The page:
A Red Cross poster is being decried as racist nationwide, but it's not on display at public Baltimore city or county pools, officials say.
The controversial swim safety poster is not hanging at pools run by the city's Department of Recreation & Parks, according to Spokeswoman Gwendolyn Chambers.
The same goes for the two pools owned by Baltimore County and operated by the Y in Central Maryland, spokeswoman Sara Milstein said.
Nor would the Y have displayed the posters if it had received them, she added, given their content.
The illustration caused an outcry this past week due to what many see as racist undertones. Under the heading "Be Cool, Follow the Rules," the poster offers do's and don'ts of pool behavior, advising against running, roughhousing, or diving headfirst into pools. Many of those misbehaving in the graphic are children of color, while the models of good behavior are white.
The Red Cross issued an apology on its website Monday. "It was absolutely not our intent to offend anyone," it read. "As one of the nation's oldest and largest humanitarian organizations, we are committed to diversity and inclusion in all that we do, every day."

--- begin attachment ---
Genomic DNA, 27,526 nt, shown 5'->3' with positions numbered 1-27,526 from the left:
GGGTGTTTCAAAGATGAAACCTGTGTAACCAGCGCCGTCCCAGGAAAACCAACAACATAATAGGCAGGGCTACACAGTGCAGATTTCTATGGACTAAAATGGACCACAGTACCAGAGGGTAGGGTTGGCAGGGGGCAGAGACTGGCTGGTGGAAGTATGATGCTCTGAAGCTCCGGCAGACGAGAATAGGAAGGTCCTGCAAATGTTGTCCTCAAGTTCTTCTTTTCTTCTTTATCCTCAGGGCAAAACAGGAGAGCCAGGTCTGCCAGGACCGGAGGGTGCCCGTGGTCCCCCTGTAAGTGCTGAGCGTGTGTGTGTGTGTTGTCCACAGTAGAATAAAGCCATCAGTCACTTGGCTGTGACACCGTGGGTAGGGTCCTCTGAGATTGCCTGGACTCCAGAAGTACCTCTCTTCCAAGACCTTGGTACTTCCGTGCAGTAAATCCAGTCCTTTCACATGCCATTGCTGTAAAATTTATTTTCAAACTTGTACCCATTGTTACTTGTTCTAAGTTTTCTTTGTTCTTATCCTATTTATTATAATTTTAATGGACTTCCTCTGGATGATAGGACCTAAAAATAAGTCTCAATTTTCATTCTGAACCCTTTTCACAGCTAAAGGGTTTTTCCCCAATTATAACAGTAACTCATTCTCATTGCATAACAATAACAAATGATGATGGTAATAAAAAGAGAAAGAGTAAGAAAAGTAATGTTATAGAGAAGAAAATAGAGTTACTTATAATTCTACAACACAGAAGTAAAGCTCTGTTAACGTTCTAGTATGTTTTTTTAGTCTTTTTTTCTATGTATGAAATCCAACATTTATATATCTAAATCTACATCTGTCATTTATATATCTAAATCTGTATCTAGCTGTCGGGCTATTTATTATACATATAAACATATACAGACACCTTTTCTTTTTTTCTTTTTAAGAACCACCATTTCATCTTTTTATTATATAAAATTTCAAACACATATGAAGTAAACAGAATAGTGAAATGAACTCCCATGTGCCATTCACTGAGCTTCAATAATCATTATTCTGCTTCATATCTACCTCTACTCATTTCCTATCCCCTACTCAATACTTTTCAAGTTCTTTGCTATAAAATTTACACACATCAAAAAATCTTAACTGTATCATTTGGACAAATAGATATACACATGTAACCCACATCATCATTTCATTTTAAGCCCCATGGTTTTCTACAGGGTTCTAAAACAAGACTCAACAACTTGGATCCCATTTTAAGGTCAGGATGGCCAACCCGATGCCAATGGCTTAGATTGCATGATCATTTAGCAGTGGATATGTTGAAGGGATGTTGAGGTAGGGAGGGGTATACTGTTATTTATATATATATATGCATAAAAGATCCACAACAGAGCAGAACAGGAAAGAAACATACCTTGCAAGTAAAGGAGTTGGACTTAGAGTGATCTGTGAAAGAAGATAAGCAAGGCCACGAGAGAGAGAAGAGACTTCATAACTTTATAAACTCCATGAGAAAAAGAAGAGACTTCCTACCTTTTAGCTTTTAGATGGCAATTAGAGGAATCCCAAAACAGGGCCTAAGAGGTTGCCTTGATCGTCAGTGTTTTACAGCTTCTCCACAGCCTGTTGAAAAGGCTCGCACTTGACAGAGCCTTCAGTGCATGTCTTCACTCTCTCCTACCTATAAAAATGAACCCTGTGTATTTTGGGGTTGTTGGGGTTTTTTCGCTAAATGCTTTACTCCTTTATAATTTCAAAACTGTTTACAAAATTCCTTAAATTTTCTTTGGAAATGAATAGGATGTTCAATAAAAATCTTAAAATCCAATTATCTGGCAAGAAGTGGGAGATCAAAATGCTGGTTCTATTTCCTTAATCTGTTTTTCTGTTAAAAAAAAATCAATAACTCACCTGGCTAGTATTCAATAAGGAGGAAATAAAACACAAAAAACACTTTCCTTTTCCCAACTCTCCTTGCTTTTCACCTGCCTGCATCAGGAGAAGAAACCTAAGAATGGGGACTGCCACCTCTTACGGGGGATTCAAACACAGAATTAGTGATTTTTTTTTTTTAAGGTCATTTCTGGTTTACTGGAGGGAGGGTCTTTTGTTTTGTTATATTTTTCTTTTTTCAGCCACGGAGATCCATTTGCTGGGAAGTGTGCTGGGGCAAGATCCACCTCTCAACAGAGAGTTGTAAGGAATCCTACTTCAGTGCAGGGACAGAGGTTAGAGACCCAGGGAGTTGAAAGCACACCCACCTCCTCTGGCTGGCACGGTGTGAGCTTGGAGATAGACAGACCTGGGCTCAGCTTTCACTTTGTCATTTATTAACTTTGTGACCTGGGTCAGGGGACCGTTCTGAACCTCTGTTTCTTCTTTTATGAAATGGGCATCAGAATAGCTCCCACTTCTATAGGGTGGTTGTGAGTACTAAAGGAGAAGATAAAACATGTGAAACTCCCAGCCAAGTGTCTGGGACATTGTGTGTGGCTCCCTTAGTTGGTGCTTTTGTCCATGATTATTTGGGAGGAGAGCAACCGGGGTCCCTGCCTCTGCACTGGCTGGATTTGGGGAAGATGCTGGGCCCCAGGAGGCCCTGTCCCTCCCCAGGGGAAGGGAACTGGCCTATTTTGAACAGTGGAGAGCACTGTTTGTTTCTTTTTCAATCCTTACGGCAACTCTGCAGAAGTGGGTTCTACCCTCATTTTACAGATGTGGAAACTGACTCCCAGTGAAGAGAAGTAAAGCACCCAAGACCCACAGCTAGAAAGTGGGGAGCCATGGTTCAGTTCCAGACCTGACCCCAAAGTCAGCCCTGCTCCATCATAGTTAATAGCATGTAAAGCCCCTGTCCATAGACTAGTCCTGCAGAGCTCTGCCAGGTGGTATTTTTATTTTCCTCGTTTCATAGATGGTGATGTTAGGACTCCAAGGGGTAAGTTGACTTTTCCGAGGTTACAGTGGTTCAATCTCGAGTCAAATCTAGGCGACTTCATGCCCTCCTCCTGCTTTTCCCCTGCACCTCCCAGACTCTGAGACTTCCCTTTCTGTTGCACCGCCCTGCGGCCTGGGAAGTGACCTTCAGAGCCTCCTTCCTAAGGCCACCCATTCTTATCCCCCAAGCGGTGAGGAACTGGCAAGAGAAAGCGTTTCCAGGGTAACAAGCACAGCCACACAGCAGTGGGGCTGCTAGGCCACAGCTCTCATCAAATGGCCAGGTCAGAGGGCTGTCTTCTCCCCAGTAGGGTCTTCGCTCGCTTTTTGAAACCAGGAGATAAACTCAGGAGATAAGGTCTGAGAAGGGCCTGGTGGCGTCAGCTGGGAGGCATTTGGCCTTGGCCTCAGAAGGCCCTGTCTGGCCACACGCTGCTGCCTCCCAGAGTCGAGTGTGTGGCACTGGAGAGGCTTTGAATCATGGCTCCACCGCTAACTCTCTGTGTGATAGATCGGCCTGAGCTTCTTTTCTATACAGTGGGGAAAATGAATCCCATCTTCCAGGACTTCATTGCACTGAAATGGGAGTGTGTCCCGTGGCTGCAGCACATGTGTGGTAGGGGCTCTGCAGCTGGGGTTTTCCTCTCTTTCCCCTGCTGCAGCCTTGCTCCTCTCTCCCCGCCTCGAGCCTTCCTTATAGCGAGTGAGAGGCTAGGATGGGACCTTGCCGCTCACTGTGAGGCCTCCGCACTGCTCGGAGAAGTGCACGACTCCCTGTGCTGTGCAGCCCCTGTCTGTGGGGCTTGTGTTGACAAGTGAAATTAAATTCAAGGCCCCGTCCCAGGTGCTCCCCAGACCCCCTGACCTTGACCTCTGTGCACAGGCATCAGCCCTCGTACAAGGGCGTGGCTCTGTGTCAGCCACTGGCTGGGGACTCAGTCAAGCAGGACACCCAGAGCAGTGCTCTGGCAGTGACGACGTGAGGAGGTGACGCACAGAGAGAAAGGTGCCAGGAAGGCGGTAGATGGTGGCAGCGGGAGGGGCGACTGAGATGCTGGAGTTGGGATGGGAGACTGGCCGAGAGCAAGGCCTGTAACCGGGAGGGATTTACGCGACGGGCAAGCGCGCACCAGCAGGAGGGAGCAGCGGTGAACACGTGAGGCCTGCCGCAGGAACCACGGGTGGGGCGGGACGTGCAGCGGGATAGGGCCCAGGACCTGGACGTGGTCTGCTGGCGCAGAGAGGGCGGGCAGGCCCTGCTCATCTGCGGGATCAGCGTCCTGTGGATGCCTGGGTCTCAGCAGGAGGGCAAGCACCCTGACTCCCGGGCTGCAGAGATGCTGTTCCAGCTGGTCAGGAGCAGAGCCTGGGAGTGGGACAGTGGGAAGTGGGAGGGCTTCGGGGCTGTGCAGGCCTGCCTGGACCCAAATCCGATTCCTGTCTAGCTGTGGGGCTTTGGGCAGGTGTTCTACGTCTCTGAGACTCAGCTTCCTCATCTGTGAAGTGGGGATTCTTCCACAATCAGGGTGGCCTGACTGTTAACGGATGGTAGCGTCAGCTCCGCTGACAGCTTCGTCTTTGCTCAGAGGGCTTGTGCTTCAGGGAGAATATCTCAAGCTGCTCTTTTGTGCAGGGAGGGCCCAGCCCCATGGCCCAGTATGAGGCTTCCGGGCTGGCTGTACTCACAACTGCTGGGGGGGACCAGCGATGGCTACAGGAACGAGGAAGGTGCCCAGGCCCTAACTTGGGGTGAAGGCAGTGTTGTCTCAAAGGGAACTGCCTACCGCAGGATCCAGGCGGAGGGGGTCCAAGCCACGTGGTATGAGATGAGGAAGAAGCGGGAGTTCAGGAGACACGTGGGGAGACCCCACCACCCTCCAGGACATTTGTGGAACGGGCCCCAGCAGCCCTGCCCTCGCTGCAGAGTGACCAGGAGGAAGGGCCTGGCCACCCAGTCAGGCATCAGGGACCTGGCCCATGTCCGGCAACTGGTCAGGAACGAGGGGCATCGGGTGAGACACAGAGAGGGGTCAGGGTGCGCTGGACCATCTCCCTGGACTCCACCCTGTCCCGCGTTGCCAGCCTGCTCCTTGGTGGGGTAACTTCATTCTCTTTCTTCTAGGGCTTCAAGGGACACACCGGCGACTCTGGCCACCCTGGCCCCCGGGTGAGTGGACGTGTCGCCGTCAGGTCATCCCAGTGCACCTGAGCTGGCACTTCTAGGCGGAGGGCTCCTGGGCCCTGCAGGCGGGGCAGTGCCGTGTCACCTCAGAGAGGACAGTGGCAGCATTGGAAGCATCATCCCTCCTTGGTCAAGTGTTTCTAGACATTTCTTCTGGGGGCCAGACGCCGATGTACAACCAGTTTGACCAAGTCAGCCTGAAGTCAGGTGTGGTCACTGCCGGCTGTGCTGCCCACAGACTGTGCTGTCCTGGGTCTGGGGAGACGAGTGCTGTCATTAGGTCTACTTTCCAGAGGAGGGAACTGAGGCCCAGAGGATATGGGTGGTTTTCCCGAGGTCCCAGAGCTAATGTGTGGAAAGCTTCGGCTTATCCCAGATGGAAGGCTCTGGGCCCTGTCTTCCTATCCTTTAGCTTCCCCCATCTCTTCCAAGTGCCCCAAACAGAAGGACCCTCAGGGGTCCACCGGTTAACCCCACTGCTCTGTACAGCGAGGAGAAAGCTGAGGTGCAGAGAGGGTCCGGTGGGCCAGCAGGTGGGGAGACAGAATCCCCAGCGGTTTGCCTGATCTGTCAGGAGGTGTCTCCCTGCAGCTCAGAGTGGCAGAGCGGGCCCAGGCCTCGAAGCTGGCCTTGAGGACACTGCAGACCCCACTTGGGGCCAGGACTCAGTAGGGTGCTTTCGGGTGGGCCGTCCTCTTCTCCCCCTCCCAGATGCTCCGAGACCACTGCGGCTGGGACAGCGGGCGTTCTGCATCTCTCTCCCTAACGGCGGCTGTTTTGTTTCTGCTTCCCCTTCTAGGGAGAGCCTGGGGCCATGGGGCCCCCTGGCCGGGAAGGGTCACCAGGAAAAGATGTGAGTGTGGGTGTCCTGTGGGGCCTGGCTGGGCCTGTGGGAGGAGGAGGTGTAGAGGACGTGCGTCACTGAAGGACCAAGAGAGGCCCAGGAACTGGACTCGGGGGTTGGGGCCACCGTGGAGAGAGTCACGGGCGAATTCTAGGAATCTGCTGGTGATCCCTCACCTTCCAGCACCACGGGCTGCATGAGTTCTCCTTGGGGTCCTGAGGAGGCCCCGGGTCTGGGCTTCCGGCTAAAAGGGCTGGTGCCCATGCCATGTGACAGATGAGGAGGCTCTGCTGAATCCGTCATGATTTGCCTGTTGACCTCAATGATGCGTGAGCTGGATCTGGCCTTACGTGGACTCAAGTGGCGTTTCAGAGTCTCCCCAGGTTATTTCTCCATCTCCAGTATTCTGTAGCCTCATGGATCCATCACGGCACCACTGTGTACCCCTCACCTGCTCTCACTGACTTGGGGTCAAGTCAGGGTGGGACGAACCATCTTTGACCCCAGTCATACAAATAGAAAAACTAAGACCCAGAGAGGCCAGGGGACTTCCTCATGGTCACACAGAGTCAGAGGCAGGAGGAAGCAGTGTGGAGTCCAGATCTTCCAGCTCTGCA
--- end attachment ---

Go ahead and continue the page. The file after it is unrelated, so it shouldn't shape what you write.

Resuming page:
The statement promised the removal of the poster from all "partner aquatic facilities."
A spokeswoman for the Red Cross' regional branch did not respond to questions about whether the poster was hanging anywhere in Maryland.
The poster is particularly offensive to some given what Ebony Rosemond described as a long history of African Americans being excluded from swim facilities and discouraged from swimming.
Rosemond is the director of Black Kids Swim, a group based in Prince George's County.
Public pools and beaches were commonly segregated throughout U.S. history, she said, which often forced African Americans to swim unsupervised or in dangerous ocean waters.
This led to a disproportionate number of drownings among black swimmers, Rosemond said, creating a "legacy of fear" that continues to feed a wariness of the water among many African Americans today.
About 70 percent of African-American children cannot swim, according to a 2010 study commissioned by the group USA Swimming.
A 2014 study by the Centers for Disease Control and Prevention found that black children aged 5 to 19 were five and a half times more likely to drown in pools than their white counterparts.
Rosemond, a Prince George's native, said she founded Black Kids Swim in 2015 to help African-American children reach competitive levels of swimming.
The poster, she said, was only hurting such efforts.
"It creates an unwelcoming environment in any pool or rec center where they are hanging," Rosemond said of the poster, which she called offensive.
"We want them down," she said.